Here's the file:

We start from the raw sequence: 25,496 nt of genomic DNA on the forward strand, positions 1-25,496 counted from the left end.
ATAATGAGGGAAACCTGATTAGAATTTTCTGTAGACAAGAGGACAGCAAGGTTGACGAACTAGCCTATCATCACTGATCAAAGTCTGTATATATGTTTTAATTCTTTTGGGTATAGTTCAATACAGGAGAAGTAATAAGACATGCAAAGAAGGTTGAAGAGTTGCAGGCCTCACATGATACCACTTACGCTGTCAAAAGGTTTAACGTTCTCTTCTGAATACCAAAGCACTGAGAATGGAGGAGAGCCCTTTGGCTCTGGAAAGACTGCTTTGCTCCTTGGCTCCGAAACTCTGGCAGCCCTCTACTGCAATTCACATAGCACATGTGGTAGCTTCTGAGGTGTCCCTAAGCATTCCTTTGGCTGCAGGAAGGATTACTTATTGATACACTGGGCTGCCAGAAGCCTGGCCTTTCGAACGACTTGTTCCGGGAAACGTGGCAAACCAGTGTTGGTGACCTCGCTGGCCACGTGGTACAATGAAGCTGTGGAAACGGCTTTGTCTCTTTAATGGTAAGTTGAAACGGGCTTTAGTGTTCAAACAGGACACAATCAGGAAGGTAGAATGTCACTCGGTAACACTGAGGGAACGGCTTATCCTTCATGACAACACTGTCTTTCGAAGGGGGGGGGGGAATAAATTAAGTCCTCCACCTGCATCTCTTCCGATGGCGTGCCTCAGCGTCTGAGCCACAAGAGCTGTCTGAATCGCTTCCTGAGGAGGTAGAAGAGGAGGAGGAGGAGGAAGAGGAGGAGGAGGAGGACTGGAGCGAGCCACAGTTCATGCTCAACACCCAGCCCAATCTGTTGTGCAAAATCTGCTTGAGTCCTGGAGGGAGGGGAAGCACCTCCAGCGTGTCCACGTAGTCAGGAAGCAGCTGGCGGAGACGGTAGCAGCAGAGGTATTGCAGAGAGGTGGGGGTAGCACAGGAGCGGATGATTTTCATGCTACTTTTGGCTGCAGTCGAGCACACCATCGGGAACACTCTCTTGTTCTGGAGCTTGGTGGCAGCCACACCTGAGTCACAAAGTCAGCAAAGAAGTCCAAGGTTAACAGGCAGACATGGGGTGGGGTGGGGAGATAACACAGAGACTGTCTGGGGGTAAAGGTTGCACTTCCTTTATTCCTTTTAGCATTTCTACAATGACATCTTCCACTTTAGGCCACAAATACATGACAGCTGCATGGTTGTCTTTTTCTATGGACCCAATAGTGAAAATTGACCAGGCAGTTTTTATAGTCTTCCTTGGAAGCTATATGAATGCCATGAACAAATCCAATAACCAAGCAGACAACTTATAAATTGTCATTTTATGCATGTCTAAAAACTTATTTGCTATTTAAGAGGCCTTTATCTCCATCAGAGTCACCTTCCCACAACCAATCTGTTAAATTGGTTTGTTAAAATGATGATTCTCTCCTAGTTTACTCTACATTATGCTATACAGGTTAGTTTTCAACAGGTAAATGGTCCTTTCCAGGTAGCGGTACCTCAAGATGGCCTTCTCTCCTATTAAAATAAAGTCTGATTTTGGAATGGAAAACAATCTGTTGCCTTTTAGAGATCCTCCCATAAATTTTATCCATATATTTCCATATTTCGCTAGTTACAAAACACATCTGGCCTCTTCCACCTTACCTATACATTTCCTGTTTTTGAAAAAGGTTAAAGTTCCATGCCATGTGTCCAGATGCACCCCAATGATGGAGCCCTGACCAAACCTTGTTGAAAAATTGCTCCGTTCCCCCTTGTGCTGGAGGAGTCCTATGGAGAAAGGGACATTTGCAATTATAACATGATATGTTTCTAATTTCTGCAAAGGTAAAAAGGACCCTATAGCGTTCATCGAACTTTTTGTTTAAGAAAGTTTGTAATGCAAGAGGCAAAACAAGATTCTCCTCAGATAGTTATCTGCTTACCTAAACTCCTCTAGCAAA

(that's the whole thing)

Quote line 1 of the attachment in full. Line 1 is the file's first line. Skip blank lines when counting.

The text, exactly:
We start from the raw sequence: 25,496 nt of genomic DNA on the forward strand, positions 1-25,496 counted from the left end.